GREAT EXPECTATIONS: One boy's request for a personal elf.
AMERICA'S MOST WANTED: The Xbox 360.
MOST UNLIKELY: A woman's inquiry: Could Santa help her get pregnant?
A LUMP OF COAL: "Some kids told me they were going to poison my milk because I didn't bring them what they asked for the previous year."
ON THE SPOT: One girl managed to track down Gaborik, called him and asked, "Is this Santa?" he says. "I was stuck, so I said, 'Yes it is.' She was calling from the school bus—on her cell phone!"
WHY BOTHER? "Gabby just really wants to put a smile on as many kids' faces as he can," says Connie Bileddo, a.k.a. volunteer Elf Jangles. "That's why everyone in town wants to help him."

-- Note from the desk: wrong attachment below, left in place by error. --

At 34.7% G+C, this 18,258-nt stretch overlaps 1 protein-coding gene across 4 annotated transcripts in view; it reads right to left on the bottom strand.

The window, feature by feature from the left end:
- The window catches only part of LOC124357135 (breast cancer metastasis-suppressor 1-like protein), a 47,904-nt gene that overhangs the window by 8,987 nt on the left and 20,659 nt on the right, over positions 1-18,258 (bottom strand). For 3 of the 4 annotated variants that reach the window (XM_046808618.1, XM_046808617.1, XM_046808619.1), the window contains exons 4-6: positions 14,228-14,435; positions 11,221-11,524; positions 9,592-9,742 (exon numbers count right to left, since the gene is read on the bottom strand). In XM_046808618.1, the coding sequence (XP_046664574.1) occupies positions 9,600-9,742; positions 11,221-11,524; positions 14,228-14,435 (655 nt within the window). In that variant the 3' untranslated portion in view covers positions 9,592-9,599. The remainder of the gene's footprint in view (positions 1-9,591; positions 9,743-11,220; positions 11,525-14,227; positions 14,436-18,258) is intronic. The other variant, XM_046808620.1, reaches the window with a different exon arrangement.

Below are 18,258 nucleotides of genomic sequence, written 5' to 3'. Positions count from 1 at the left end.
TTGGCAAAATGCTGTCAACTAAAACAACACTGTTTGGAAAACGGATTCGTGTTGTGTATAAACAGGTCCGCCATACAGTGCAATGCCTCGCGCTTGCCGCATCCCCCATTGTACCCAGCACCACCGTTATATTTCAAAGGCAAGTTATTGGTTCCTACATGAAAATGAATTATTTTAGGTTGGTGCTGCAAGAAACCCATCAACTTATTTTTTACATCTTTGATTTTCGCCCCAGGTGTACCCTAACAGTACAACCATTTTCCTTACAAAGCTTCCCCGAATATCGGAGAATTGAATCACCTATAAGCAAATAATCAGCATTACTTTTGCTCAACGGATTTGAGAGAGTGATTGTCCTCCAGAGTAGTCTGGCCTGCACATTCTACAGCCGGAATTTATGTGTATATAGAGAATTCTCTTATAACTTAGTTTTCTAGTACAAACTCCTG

It's crunch time in North Pole, Alaska—and no one knows that better than Gabby Gaborik. Since 2001 the 61-year-old gravel pit owner has led a town tradition of answering the letters from children that pour into the 99705 zip code addressed to "Santa, North Pole" every December. Working from a tiny storefront, Gaborik and his band of 45 volunteers spend up to 20 hours a day addressing envelopes and putting stamps on some 30,000 printed responses, all signed by elves (www.santasmailbag.org). "The big guy has to stay mystical," Gaborik explains. Some memorable missives: